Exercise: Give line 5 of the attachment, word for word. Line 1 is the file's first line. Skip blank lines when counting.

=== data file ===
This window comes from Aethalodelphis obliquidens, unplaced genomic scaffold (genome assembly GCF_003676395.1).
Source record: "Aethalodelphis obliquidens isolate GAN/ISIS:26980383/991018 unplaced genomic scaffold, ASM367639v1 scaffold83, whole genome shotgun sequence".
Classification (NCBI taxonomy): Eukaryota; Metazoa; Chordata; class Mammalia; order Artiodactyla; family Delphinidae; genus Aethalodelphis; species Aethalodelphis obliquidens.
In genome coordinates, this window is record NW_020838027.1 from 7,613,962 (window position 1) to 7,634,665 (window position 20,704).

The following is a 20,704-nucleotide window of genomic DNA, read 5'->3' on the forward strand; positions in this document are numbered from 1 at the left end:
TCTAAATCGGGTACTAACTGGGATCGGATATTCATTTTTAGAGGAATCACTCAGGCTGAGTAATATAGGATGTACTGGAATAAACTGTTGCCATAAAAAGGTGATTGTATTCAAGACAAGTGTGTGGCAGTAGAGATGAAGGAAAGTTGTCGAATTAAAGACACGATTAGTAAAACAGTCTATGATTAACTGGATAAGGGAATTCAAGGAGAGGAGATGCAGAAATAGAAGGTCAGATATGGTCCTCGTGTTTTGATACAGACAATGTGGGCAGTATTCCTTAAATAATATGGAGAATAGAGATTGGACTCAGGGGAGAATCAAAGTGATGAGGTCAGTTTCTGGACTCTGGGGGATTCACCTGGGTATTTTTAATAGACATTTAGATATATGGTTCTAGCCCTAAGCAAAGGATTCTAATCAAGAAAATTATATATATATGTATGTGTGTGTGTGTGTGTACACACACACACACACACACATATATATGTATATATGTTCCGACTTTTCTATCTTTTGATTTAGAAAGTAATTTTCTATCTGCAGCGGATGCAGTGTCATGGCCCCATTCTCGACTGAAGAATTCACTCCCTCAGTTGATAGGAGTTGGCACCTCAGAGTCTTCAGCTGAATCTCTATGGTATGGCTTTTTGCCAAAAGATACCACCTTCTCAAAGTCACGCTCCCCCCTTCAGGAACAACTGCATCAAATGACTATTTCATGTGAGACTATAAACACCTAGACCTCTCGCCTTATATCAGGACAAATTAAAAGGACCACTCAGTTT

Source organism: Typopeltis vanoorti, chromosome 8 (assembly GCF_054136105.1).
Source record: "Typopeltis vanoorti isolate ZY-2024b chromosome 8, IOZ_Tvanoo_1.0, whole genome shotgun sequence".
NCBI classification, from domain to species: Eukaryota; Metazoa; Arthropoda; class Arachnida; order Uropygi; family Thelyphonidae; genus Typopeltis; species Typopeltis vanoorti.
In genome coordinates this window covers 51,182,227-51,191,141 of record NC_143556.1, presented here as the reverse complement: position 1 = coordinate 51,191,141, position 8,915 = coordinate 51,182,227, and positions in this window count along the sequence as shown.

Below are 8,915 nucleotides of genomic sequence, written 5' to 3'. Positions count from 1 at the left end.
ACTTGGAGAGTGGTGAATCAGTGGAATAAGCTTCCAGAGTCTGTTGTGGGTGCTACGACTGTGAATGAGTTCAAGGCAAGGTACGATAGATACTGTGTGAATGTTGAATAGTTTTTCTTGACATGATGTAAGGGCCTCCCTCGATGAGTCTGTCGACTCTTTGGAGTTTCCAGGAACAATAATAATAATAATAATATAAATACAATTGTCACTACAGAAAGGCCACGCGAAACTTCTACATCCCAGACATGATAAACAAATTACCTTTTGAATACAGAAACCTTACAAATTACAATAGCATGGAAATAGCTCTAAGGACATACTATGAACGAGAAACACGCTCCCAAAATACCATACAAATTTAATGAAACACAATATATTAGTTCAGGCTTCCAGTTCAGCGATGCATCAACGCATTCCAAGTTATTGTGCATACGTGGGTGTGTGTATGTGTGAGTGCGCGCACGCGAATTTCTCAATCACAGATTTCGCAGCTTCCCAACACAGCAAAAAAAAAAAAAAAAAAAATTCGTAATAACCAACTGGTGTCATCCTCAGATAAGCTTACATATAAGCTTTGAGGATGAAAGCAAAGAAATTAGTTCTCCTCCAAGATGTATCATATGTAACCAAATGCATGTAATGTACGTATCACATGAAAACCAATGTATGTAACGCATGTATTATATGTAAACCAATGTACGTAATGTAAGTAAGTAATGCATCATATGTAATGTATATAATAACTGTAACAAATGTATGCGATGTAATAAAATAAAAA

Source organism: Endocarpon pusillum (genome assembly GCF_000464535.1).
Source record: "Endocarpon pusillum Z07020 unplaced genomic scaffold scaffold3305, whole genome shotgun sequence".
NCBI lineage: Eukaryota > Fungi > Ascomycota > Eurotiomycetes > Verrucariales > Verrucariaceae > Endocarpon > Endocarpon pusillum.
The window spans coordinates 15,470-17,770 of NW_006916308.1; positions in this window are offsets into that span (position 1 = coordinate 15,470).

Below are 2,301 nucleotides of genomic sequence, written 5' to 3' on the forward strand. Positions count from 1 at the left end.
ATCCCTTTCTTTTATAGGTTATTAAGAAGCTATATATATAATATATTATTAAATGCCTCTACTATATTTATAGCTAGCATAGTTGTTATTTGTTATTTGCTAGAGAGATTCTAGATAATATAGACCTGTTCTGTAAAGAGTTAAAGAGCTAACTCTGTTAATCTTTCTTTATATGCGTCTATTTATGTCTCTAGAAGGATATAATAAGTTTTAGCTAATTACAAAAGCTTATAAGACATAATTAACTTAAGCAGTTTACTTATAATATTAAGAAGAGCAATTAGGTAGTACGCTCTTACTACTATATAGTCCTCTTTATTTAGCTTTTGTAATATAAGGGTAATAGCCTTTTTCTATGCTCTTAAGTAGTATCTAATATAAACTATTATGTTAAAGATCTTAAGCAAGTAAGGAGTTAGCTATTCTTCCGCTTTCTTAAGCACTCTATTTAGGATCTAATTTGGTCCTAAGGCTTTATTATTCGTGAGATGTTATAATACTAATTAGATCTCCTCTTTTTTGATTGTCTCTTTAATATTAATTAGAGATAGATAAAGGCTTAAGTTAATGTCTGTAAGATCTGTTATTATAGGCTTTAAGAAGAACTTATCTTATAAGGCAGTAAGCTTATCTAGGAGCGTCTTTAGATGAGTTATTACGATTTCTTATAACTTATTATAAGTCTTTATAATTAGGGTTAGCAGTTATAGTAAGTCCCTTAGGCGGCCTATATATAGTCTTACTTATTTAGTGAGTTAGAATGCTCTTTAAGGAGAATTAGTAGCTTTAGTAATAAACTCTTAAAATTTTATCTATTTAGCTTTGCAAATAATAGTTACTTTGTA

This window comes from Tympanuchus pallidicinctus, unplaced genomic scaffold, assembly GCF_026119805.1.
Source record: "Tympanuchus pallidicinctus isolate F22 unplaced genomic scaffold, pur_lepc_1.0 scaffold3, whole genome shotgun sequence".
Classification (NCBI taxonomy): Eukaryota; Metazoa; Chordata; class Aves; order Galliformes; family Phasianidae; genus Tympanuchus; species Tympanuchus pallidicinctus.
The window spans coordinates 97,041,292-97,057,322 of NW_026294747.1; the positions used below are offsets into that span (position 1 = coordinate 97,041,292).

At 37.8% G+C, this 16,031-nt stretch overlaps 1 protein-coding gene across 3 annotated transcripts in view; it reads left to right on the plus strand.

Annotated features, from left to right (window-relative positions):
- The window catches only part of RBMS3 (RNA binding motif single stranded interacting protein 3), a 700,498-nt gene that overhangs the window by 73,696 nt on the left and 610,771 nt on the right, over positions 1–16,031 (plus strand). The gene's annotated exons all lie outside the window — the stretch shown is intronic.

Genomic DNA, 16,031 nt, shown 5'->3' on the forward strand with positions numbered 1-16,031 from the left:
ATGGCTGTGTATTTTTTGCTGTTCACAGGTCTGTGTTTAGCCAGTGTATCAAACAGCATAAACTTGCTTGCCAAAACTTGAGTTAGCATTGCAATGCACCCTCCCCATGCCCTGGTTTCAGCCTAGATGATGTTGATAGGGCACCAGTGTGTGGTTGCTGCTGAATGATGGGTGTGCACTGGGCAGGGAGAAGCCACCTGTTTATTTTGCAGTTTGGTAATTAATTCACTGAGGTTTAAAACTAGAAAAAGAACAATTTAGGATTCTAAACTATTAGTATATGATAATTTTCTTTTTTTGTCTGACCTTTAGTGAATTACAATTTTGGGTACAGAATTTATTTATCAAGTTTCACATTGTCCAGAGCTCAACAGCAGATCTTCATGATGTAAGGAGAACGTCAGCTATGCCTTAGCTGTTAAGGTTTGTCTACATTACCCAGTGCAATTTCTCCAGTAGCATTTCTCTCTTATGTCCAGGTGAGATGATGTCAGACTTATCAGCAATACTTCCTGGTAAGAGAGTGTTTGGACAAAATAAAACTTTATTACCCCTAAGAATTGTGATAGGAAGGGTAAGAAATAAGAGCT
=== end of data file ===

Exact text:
The following is a 20,704-nucleotide window of genomic DNA, read 5'->3' on the forward strand; positions in this document are numbered from 1 at the left end: